Beyond the Facade & Memories of the Lower East Side
This Sunday, September 18, the Museum celebrated the publication of “Beyond the Facade: A Synagogue, A Restoration, A Legacy.” The book, published just in time for the synagogue’s 125th anniversary year lovingly chronicles the founding, decline and glorious renewal of the Eldridge Street Synagogue. At the event, author Larry Bortniker shared his memories of the Lower East Side, which are excerpted here.
The last time I addressed a large group of people from a bimah was at my bar mitzvah, so it’s taken me a while for a return engagement. Like then, I’ll be reading selections from a book, in this case, one I wrote, my first one, in fact, so today qualifies as another rite of passage for me.
I first came to the magnificent Eldridge Street Synagogue back in the 1960s, when I was a kid and the synagogue was not so magnificent. My father Ben owned a store in Hoboken that sold what used to be called dry goods—which meant everything from women’s bloomers to painters pants to table cloths to army/navy surplus. Every Sunday Ben, my brother Brucie and I would drive through the Holland Tunnel in dad’s green Plymouth to buy wholesale on the Lower East Side. We shopped at places like Motel’s on Ludlow, a walk-down hovel with hundreds of enormous shipping boxes torn open so as to display the merchandise inside. One enormous box might contain 500 men’s solid cardigan sweaters; another might be packed with 1000 summer muumuus. Brucie and I were small enough to climb into the boxes and search for sizes and colors. And let me tell you– that was wholesale! Then we were off to Preger and Werthenthal on Delancey for underwear and socks; then to Max Penchina on Canal for curtains and bedspreads. For lunch we ate at the Garden Cafeteria, a vegetarian factory where everything was boiled, or at Isaac Gellis or Mark’s for the much tastier assortment of triglycerides.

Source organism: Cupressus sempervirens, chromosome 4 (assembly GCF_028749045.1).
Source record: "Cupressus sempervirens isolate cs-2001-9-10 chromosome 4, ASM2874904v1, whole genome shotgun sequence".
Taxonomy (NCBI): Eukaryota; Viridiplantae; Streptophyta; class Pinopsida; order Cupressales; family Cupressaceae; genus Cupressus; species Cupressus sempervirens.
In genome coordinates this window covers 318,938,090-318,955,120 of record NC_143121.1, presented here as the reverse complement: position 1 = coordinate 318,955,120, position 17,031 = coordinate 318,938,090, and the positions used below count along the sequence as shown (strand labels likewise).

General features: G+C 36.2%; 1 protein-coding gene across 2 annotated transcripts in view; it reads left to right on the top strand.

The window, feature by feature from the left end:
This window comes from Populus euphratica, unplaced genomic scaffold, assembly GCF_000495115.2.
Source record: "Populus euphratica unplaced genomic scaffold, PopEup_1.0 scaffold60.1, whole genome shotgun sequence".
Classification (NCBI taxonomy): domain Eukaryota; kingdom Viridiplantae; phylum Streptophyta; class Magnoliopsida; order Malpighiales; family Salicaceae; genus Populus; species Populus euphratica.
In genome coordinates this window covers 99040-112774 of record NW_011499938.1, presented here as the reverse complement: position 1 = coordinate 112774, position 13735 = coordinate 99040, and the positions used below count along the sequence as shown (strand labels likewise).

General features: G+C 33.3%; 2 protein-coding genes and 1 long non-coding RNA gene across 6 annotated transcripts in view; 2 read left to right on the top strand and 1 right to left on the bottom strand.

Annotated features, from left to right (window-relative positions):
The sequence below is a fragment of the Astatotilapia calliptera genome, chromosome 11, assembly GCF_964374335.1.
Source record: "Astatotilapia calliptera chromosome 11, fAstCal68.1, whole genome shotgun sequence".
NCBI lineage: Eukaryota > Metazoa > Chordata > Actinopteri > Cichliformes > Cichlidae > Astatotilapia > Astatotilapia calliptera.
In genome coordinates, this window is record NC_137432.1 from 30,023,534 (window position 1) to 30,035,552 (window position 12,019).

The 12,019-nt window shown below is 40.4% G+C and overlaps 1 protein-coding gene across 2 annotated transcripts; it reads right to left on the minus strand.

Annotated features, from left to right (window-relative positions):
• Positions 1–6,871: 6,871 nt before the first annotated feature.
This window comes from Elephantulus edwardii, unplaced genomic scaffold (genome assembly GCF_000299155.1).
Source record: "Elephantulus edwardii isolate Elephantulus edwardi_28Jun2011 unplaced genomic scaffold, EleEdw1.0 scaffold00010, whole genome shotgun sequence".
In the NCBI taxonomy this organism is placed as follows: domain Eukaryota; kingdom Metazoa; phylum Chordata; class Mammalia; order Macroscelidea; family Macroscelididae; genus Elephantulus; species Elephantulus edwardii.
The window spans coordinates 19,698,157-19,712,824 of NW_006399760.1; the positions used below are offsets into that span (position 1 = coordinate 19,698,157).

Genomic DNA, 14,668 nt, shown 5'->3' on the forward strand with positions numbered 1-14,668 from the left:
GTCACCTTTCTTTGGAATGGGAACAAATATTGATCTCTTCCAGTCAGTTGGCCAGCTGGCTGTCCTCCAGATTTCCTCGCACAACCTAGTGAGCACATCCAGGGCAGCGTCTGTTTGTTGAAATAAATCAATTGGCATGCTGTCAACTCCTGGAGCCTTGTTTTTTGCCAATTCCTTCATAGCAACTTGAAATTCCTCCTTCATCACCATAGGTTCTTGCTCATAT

On two rare occasions, the lunar calendar contrived that my father’s yahrzeit for his parents should fall on a Sunday with an early sunset. So Ben brought us here, to the Eldridge Street Synagogue, where he said kaddish, before we headed back home to Jersey. We never stepped foot into this breathtaking sanctuary because it was boarded up at the time and looked less than its best. Rather, we took the dark stairs down to the dark bes medresh below. It would please my father greatly to see the Eldridge Street Synagogue still standing and looking so grand and bright, even though the Lower East Side he knew no longer exists. And that is the miracle of this place, which we’ve chronicled in Beyond the Façade. I know my father would feel honored to have his name mentioned here today, and it’s for his memory that I read this selection from our book.